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A MEMS Microphone Using Repulsive Force Sensors

[+] Author Affiliations
Mehmet Ozdogan, Shahrzad Towfighian

Binghamton University, Binghamton, NY

Paper No. DETC2016-60171, pp. V004T08A017; 14 pages
  • ASME 2016 International Design Engineering Technical Conferences and Computers and Information in Engineering Conference
  • Volume 4: 21st Design for Manufacturing and the Life Cycle Conference; 10th International Conference on Micro- and Nanosystems
  • Charlotte, North Carolina, USA, August 21–24, 2016
  • Conference Sponsors: Design Engineering Division, Computers and Information in Engineering Division
  • ISBN: 978-0-7918-5014-5
  • Copyright © 2016 by ASME


We present a MEMS microphone that converts the mechanical motion of a diaphragm, generated by acoustic waves, to an electrical output voltage by capacitive fingers. The sensitivity of a microphone is one of the most important properties of its design. The sensitivity is proportional to the applied bias voltage. However, it is limited by the pull-in voltage, which causes the parallel plates to collapse and prevents the device from functioning properly. The presented MEMS microphone is biased by repulsive force instead of attractive force to avoid pull-in instability. A unit module of the repulsive force sensor consists of a grounded moving finger directly above a grounded fixed finger placed between two horizontally seperated voltage fixed fingers. The moving finger experiences an asymmetric electrostatic field that generates repulsive force that pushes it away from the substrate. Because of the repulsive nature of the force, the applied voltage can be increased for better sensitivity without the risk of pull-in failure. To date, the repulsive force has been used to engage a MEMS actuator such as a micro-mirror, but we now apply it for a capacitive sensor. Using the repulsive force can revolutionize capacitive sensors in many applications because they will achieve better sensitivity. Our simulations show that the repulsive force allows us to improve the sensitivity by increasing the bias voltage. The applied voltage and the back volume of a standard microphone have stiffening effects that significantly reduce its sensitivity. We find that proper design of the back volume and capacitive fingers yield promising results without pull-in instability.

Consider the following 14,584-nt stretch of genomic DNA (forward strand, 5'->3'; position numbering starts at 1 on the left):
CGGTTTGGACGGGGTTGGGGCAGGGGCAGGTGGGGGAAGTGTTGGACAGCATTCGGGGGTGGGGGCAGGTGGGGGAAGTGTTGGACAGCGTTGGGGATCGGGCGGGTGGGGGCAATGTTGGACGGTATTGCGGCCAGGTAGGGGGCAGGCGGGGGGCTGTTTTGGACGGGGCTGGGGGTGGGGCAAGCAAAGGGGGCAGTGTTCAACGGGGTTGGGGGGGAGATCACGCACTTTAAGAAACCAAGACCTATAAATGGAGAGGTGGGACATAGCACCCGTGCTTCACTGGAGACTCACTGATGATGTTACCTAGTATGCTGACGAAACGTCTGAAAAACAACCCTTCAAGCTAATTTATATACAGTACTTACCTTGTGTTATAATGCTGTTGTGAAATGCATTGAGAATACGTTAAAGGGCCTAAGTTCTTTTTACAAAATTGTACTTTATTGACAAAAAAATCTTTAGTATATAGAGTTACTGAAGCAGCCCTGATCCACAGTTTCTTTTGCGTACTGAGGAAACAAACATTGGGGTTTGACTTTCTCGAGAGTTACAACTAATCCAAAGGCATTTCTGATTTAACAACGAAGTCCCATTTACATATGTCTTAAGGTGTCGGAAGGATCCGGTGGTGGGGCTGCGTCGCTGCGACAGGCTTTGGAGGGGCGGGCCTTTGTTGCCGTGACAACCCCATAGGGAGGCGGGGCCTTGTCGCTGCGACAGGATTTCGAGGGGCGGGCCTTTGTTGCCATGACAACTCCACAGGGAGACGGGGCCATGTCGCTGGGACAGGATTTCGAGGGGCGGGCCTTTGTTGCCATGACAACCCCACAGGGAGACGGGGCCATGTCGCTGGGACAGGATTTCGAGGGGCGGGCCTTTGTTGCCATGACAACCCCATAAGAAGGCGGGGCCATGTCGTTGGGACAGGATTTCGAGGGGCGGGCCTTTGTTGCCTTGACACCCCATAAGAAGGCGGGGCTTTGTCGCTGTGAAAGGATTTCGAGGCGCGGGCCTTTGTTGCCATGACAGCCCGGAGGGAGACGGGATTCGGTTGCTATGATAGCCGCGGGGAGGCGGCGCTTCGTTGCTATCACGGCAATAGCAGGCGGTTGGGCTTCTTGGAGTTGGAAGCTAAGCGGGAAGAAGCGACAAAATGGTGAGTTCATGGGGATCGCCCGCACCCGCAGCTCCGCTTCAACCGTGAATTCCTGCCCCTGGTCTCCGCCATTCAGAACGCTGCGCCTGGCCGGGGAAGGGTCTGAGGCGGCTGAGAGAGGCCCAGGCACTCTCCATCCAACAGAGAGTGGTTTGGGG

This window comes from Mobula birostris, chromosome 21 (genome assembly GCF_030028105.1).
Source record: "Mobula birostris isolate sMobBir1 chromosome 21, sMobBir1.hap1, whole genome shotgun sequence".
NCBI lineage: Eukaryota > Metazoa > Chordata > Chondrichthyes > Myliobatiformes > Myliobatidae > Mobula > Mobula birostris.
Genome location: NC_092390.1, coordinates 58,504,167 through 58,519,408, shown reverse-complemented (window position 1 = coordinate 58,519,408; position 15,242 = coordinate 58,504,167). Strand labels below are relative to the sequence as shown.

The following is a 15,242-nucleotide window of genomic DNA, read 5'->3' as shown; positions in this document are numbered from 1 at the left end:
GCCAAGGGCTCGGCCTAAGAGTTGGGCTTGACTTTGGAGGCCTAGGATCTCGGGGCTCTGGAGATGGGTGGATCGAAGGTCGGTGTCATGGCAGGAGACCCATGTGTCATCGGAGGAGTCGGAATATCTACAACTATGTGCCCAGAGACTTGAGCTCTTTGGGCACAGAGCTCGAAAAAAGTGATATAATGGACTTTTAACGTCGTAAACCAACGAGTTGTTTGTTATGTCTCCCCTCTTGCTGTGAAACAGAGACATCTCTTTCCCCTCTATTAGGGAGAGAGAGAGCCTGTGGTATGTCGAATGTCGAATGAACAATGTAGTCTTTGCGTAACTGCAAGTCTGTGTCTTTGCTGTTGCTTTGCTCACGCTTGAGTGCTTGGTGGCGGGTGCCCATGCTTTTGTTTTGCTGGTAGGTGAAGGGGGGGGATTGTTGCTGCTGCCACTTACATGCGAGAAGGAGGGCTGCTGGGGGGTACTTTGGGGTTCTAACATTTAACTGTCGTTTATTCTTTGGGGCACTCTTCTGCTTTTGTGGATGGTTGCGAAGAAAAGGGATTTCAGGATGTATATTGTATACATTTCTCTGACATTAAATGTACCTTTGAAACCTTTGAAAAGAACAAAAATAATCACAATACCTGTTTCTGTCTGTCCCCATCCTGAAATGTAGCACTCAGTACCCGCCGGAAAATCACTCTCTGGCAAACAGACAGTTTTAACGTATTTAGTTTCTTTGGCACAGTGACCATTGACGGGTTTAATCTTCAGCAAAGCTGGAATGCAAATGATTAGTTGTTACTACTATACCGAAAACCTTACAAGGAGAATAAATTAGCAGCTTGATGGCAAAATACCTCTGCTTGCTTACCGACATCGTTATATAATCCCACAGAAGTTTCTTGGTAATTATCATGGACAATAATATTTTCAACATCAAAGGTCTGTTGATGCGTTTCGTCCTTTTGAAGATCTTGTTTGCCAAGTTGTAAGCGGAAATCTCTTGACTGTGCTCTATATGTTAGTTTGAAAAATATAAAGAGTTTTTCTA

Copyright © 2016 by ASME



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